CAPSTONE: Environmental justice in Sunset Park (1 of 3)

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Objective

Students will be able to 1) identify toxic areas or Sunset Park; 2) describe the successes and failures of Bush Terminal park through the lens of environmental justice; and 3) use evidence to debate student-generated claims about the nature of environmental justice in Sunset Park.

Big Idea

The environmental justice movement needs informed citizens in afflicted neighborhoods to advocate for change. How might we use Sunset Park as a case study for of how citizens can apply STEM skills to create a more environmentally just community?

FRAME: Environmental justice in Sunset Park

What can we do to bring environmental justice to our community?  This CAPSTONE experience brings together the various threads of this unit-an environmental justice framework, community mapping, geographic information systems, stakeholders, and engineering design thinking-to return to an analysis of environmental justice in the Sunset Park community. Do community residents disproportionately shoulder the brunt of a toxic environment? What evidence can we find to support our ideas? And what might we do to make our community more environmentally just?

Most importantly, this CAPSTONE embeds environmental justice in the Sunset Park community. The New York City Environmental Justice Alliance launched a Waterfront Justice Project in 2010 and is currently focusing on Sunset Park through community-based participatory research. (Key idea from these links: "The New York State Department of Environmental Conservation has designated the majority of Sunset Park’s waterfront as a New York State Environmental Zone as well as a "potential environmental justice area," meaning it has areas with high poverty and unemployment rates.) This focus on environmental justice in Sunset Park, then, is not merely a concept in a class. It is an ongoing program of community rehabilitation using the tools of the environmental scientists.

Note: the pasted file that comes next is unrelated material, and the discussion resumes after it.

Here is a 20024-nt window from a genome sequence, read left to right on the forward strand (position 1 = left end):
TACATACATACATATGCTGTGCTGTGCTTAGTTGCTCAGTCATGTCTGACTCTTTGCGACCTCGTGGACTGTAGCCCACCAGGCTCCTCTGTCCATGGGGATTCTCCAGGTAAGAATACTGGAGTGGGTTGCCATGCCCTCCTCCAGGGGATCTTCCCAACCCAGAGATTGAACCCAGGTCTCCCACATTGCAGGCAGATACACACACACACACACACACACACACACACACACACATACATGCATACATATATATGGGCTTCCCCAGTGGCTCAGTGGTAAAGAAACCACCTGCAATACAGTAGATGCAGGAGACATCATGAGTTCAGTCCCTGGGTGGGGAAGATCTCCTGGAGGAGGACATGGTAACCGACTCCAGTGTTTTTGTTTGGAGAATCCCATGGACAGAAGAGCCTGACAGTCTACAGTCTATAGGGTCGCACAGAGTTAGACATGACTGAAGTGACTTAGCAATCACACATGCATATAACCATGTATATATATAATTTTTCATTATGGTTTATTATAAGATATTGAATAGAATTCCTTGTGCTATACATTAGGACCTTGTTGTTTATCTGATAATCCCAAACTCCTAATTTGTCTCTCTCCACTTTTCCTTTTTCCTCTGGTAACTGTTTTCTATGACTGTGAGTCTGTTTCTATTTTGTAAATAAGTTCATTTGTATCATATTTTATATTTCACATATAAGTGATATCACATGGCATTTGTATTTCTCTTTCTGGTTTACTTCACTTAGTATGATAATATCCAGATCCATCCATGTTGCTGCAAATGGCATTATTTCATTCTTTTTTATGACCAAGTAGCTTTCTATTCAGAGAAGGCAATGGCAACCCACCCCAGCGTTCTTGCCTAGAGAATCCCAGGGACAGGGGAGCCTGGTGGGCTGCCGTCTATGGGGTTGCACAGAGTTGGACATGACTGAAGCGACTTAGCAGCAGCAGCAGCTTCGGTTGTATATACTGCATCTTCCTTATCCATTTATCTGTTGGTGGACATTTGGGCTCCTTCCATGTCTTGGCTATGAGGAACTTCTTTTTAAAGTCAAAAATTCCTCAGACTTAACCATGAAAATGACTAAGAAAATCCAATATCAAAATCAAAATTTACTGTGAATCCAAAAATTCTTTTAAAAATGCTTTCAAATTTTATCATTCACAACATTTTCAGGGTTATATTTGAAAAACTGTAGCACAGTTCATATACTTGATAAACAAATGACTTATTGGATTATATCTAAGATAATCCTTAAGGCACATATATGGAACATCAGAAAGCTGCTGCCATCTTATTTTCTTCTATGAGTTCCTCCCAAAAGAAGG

CAPSTONE PROCESS OVERVIEW:

DAY ONE:

Students develop a baseline understanding of environmental justice issues in Sunset Park. They will take a virtual "toxicity tour" of the neighborhood, learn about environmental justice issues specific to Sunset Park through readings, and engage in a silent debate to evaluate the merits of Bush Terminal Park through an environmental justice lens.  By the end of this first day, students should be able to identify at least three toxic areas in Sunset Park, describe local environmental justice issues in Sunset Park, and cite evidence to support claims made for or against Bush Terminal Park as an adequate solution idea to environmental justice problems in Sunset Park.


DAYS TWO AND THREE:

Students learn more about Bush Terminal Park and stakeholder investments in the development of the Sunset Park waterfront. To do this, students critically analyze the "197-a" waterfront development plan in collaborative groups with the goal of presenting an interpretation of the plan.  By the end of these sessions, students should be able to describe the history of Bush Terminal Park, describe key features of the Sunset Park waterfront development plan, and develop a compelling presentation with visuals that describes and evaluates waterfront development in Sunset Park through the lens of environmental justice.